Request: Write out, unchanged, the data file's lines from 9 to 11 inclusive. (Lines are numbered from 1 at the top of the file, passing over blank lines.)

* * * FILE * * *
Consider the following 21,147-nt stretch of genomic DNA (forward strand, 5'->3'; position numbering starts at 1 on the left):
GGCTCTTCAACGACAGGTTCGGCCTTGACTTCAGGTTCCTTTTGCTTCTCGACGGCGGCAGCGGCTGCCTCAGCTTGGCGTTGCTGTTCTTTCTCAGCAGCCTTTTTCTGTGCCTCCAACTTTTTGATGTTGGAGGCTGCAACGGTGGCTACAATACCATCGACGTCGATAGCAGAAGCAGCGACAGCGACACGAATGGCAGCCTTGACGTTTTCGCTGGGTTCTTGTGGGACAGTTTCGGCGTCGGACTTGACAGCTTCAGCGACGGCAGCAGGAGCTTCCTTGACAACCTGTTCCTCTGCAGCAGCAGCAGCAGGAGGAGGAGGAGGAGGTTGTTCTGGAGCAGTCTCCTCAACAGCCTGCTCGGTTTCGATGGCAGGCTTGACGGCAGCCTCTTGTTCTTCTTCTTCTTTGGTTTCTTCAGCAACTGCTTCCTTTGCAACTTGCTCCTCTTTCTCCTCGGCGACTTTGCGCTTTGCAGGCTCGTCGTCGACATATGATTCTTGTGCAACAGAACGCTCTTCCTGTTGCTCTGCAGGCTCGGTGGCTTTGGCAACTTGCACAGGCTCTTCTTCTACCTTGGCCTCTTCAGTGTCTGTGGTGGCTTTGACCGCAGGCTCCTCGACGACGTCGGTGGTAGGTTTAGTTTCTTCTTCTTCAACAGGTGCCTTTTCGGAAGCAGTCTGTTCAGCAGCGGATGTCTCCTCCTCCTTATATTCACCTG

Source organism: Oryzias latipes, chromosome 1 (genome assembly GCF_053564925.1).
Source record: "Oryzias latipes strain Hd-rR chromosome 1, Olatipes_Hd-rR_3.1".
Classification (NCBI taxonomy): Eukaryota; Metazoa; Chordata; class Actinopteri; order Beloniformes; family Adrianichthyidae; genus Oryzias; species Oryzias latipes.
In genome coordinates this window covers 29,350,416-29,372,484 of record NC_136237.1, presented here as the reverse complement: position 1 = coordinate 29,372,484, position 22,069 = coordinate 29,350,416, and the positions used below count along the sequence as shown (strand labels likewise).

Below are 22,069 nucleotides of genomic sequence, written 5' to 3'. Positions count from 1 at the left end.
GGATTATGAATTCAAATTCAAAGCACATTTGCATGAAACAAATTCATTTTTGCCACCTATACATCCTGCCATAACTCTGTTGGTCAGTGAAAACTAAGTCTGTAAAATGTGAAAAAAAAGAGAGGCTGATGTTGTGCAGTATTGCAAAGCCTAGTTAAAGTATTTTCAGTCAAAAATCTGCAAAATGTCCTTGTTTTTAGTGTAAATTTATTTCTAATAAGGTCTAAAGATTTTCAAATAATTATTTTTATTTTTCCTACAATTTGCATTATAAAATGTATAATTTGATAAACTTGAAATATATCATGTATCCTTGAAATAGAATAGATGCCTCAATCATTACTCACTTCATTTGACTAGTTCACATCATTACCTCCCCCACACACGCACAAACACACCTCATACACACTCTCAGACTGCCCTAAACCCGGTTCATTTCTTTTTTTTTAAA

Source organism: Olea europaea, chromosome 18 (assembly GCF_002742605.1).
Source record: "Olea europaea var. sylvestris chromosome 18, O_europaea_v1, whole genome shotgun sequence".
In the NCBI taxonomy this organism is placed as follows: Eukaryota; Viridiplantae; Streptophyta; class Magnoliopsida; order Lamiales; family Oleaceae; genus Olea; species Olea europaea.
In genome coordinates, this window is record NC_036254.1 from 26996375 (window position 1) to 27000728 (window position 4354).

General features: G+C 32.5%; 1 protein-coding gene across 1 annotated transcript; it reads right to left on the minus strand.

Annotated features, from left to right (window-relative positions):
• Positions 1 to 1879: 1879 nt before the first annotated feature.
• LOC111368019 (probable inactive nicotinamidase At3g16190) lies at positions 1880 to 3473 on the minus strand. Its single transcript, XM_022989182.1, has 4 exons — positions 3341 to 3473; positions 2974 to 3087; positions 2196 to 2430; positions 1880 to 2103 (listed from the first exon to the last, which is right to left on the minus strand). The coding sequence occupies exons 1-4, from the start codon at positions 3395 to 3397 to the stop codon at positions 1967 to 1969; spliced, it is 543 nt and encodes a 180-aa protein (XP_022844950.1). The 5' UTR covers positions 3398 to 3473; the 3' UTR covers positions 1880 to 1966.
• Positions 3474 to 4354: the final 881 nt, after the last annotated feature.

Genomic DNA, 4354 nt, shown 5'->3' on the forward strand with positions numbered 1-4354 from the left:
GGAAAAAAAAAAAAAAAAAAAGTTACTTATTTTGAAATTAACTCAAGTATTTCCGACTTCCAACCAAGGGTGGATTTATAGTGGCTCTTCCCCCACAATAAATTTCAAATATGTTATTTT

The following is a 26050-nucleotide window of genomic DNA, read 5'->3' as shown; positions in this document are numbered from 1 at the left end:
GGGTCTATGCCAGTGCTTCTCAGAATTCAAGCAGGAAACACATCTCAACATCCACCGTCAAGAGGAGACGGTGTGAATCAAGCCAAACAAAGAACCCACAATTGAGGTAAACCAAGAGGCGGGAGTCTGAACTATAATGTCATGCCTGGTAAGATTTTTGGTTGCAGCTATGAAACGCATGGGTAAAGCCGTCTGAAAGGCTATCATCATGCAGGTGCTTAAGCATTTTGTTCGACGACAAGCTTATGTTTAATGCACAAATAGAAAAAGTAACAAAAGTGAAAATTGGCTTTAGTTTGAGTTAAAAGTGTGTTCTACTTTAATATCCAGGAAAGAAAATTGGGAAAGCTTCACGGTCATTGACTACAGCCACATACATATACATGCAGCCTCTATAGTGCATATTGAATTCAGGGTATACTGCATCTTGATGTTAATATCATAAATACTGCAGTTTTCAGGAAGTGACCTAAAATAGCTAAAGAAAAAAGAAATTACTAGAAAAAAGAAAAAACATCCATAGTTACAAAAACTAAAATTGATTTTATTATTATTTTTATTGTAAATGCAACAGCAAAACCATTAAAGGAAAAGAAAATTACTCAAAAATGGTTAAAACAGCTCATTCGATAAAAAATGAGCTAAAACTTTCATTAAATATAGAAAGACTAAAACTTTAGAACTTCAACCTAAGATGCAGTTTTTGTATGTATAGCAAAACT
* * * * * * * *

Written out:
Source organism: Olea europaea, chromosome 18 (assembly GCF_002742605.1).
Source record: "Olea europaea var. sylvestris chromosome 18, O_europaea_v1, whole genome shotgun sequence".
In the NCBI taxonomy this organism is placed as follows: Eukaryota; Viridiplantae; Streptophyta; class Magnoliopsida; order Lamiales; family Oleaceae; genus Olea; species Olea europaea.